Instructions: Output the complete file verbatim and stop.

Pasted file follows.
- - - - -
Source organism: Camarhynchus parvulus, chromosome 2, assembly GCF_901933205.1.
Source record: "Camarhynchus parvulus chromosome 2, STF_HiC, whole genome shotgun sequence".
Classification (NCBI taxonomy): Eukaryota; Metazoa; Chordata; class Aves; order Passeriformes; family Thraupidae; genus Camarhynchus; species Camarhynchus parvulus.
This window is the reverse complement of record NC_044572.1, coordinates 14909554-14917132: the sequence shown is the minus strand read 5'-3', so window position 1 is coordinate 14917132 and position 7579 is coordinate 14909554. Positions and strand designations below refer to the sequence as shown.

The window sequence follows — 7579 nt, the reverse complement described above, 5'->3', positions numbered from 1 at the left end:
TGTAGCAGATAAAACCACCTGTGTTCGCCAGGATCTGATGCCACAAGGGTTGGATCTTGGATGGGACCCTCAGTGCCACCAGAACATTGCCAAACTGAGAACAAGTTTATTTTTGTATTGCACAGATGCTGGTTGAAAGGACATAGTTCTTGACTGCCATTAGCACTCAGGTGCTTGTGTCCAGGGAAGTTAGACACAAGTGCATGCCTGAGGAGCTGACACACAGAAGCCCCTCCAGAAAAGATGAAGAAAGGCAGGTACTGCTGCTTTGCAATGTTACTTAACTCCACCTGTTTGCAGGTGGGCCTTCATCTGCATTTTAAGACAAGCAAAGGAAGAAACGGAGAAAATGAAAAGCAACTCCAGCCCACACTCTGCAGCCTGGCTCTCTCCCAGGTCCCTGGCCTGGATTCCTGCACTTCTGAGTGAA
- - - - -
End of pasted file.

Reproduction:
Source organism: Camarhynchus parvulus, chromosome 2, assembly GCF_901933205.1.
Source record: "Camarhynchus parvulus chromosome 2, STF_HiC, whole genome shotgun sequence".
Classification (NCBI taxonomy): Eukaryota; Metazoa; Chordata; class Aves; order Passeriformes; family Thraupidae; genus Camarhynchus; species Camarhynchus parvulus.
This window is the reverse complement of record NC_044572.1, coordinates 14909554-14917132: the sequence shown is the minus strand read 5'-3', so window position 1 is coordinate 14917132 and position 7579 is coordinate 14909554. Positions and strand designations below refer to the sequence as shown.

The window sequence follows — 7579 nt, the reverse complement described above, 5'->3', positions numbered from 1 at the left end:
TGTAGCAGATAAAACCACCTGTGTTCGCCAGGATCTGATGCCACAAGGGTTGGATCTTGGATGGGACCCTCAGTGCCACCAGAACATTGCCAAACTGAGAACAAGTTTATTTTTGTATTGCACAGATGCTGGTTGAAAGGACATAGTTCTTGACTGCCATTAGCACTCAGGTGCTTGTGTCCAGGGAAGTTAGACACAAGTGCATGCCTGAGGAGCTGACACACAGAAGCCCCTCCAGAAAAGATGAAGAAAGGCAGGTACTGCTGCTTTGCAATGTTACTTAACTCCACCTGTTTGCAGGTGGGCCTTCATCTGCATTTTAAGACAAGCAAAGGAAGAAACGGAGAAAATGAAAAGCAACTCCAGCCCACACTCTGCAGCCTGGCTCTCTCCCAGGTCCCTGGCCTGGATTCCTGCACTTCTGAGTGAA